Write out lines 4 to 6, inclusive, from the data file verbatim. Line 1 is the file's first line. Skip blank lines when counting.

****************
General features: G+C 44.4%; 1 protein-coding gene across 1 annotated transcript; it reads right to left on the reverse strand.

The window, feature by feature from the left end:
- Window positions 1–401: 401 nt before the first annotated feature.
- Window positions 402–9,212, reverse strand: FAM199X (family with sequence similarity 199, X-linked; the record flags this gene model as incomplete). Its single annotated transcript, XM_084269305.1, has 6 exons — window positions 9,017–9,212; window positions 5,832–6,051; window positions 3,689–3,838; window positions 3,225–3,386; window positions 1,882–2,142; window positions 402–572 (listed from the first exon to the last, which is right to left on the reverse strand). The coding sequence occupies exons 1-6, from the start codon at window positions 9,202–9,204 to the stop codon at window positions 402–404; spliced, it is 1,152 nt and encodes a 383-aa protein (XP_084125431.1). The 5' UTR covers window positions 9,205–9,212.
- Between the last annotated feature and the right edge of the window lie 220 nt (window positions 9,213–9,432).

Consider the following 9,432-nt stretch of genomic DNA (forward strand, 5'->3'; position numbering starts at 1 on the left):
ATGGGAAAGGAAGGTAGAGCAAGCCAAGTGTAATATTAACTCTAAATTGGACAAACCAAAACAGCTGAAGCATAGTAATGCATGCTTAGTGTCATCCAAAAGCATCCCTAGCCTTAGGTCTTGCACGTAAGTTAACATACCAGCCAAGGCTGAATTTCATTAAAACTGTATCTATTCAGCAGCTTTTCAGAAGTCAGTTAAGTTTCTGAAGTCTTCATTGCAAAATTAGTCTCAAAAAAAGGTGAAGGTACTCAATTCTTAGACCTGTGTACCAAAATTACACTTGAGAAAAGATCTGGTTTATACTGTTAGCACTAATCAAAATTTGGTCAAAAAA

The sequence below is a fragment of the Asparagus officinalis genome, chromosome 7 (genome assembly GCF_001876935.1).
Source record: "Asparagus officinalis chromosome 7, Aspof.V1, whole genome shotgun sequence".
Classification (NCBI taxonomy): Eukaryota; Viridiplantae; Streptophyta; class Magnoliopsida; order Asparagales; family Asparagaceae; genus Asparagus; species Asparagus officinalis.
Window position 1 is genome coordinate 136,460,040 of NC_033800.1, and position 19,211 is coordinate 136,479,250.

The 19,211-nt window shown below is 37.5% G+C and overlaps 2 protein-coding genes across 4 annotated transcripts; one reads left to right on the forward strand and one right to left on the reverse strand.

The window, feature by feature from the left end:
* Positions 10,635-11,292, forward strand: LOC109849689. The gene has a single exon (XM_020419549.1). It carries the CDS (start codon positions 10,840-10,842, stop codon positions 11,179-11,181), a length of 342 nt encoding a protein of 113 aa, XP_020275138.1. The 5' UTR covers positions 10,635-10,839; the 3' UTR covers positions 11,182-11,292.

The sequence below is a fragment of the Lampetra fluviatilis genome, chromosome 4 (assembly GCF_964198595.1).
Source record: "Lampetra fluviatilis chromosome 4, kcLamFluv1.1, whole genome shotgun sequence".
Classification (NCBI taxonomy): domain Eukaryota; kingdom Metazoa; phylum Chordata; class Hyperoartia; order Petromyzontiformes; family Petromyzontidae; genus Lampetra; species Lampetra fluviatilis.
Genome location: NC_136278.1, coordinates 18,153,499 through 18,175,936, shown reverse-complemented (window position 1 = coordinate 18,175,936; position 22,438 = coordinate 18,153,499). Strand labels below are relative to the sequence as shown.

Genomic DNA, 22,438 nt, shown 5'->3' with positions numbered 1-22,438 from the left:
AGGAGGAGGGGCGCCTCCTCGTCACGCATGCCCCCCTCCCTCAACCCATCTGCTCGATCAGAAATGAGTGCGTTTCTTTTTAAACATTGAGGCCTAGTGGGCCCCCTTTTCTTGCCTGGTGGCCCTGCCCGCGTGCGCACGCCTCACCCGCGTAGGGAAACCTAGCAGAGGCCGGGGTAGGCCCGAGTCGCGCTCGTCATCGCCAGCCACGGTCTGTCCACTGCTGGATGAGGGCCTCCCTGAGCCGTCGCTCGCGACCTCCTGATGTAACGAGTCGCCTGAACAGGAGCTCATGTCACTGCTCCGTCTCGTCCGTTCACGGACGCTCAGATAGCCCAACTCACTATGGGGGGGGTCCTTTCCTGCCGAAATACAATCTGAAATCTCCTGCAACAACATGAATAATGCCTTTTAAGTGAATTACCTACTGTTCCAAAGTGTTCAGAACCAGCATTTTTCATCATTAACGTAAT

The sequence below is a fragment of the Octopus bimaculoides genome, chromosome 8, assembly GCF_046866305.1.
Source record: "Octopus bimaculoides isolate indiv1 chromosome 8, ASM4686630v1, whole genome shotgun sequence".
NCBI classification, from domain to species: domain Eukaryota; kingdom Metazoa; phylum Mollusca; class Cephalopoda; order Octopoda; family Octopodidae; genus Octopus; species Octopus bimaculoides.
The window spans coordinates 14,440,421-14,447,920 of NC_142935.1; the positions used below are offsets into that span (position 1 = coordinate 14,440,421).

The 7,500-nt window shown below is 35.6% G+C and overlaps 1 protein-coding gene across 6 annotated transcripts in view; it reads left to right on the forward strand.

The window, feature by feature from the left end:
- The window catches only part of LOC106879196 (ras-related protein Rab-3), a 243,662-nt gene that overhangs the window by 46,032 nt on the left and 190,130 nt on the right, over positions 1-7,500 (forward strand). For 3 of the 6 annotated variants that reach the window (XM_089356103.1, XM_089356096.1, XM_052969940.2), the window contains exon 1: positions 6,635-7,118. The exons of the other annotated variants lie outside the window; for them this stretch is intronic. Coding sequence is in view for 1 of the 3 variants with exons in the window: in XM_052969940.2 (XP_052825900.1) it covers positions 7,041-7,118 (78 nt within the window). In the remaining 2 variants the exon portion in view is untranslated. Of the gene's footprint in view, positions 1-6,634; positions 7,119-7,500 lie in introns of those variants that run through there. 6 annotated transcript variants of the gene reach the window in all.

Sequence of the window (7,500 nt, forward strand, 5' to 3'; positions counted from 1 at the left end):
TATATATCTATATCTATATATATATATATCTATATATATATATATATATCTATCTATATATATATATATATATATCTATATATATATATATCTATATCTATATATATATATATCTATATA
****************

- Window positions 402–9,212, reverse strand: FAM199X (family with sequence similarity 199, X-linked; the record flags this gene model as incomplete). Its single annotated transcript, XM_084269305.1, has 6 exons — window positions 9,017–9,212; window positions 5,832–6,051; window positions 3,689–3,838; window positions 3,225–3,386; window positions 1,882–2,142; window positions 402–572 (listed from the first exon to the last, which is right to left on the reverse strand). The coding sequence occupies exons 1-6, from the start codon at window positions 9,202–9,204 to the stop codon at window positions 402–404; spliced, it is 1,152 nt and encodes a 383-aa protein (XP_084125431.1). The 5' UTR covers window positions 9,205–9,212.
- Between the last annotated feature and the right edge of the window lie 220 nt (window positions 9,213–9,432).

Consider the following 9,432-nt stretch of genomic DNA (forward strand, 5'->3'; position numbering starts at 1 on the left):